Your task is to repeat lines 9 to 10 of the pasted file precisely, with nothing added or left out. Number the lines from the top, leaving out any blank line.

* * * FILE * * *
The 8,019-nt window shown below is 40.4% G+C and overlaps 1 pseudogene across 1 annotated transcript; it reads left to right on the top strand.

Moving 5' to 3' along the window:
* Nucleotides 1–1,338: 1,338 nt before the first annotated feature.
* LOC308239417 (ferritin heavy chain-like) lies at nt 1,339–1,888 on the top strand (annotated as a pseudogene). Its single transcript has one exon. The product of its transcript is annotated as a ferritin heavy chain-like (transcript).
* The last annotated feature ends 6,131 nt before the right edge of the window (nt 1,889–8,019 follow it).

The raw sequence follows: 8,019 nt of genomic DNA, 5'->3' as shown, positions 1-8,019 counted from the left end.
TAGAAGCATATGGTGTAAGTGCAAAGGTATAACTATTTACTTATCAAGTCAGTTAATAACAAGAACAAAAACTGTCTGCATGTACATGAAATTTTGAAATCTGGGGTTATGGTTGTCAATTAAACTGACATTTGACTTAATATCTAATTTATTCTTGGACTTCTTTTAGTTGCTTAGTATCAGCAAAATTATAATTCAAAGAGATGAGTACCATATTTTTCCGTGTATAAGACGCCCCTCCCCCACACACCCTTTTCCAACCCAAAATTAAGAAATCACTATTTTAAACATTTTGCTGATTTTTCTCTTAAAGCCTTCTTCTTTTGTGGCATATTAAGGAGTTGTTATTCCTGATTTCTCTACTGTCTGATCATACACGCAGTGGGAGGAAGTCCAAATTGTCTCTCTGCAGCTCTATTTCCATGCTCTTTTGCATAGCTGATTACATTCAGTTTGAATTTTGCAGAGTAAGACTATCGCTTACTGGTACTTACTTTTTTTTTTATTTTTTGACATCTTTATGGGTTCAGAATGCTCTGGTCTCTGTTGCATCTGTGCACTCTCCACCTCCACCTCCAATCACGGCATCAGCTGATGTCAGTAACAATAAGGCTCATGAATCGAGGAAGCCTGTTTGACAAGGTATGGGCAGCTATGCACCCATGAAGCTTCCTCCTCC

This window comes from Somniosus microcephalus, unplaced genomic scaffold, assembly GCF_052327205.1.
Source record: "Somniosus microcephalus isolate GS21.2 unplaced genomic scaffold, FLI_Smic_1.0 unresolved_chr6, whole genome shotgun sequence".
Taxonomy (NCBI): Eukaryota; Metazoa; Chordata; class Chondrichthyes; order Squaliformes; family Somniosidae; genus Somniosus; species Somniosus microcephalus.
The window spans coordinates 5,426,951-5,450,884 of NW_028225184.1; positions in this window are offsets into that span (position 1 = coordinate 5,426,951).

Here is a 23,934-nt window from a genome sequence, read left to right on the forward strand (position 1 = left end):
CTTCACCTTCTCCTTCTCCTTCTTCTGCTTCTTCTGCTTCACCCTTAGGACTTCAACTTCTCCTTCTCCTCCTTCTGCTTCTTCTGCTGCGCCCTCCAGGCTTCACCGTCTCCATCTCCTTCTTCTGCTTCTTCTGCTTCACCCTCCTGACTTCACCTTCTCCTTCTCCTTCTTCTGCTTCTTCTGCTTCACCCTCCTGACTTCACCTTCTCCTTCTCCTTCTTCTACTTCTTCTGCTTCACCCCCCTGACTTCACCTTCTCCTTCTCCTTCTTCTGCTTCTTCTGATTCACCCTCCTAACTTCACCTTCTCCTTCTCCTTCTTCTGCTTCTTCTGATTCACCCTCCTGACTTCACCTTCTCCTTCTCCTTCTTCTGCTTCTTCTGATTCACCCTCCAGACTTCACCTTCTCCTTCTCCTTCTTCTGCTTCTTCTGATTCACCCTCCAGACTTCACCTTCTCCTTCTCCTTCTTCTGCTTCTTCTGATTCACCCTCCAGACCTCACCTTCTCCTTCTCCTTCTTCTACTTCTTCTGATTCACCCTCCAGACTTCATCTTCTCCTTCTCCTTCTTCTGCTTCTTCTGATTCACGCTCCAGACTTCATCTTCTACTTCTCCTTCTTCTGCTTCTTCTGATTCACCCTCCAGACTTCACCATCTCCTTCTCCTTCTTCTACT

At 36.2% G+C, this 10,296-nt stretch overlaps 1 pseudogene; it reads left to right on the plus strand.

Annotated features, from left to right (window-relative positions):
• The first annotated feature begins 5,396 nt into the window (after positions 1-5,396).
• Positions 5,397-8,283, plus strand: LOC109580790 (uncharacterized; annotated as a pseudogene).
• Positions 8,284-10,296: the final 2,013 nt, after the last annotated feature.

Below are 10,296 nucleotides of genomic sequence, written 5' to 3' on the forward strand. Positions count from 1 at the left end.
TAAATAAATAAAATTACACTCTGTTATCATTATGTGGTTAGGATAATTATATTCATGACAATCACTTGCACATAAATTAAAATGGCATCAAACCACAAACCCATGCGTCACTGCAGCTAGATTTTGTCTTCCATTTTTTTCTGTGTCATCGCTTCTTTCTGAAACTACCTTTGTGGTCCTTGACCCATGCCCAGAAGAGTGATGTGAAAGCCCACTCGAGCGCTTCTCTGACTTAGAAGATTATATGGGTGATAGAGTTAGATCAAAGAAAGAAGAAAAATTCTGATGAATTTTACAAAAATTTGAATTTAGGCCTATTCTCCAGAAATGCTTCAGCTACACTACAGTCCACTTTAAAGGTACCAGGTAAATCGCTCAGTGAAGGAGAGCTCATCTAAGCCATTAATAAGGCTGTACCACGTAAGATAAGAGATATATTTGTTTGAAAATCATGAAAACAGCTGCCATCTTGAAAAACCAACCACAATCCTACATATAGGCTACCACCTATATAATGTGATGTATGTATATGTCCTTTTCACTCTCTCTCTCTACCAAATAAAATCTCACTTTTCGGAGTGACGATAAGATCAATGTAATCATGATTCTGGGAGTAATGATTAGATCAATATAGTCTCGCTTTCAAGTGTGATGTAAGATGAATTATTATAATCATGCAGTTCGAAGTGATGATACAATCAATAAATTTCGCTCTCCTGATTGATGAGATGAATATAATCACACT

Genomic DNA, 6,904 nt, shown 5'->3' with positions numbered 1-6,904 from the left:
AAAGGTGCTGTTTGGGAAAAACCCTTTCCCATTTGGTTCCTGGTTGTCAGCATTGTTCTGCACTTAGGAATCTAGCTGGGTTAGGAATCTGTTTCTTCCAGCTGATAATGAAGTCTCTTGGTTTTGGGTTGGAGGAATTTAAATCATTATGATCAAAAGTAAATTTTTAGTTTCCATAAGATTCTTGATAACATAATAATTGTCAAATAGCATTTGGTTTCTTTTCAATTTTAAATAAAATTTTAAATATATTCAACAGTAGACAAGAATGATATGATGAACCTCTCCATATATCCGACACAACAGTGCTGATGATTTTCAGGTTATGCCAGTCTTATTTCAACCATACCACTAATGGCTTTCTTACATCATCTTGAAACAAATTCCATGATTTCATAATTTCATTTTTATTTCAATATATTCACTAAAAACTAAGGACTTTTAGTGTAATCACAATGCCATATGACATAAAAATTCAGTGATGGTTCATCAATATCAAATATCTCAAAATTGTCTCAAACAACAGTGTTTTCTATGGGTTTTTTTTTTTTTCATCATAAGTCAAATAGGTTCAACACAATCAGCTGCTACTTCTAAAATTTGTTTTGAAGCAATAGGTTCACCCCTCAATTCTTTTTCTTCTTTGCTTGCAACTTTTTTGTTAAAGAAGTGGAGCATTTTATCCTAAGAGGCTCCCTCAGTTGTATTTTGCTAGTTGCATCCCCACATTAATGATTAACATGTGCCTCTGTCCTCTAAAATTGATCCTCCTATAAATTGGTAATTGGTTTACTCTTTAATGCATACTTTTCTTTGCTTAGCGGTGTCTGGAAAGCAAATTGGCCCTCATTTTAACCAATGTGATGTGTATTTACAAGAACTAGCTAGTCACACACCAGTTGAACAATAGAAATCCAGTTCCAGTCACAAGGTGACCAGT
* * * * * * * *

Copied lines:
Source record: "Somniosus microcephalus isolate GS21.2 unplaced genomic scaffold, FLI_Smic_1.0 unresolved_chr6, whole genome shotgun sequence".
Taxonomy (NCBI): Eukaryota; Metazoa; Chordata; class Chondrichthyes; order Squaliformes; family Somniosidae; genus Somniosus; species Somniosus microcephalus.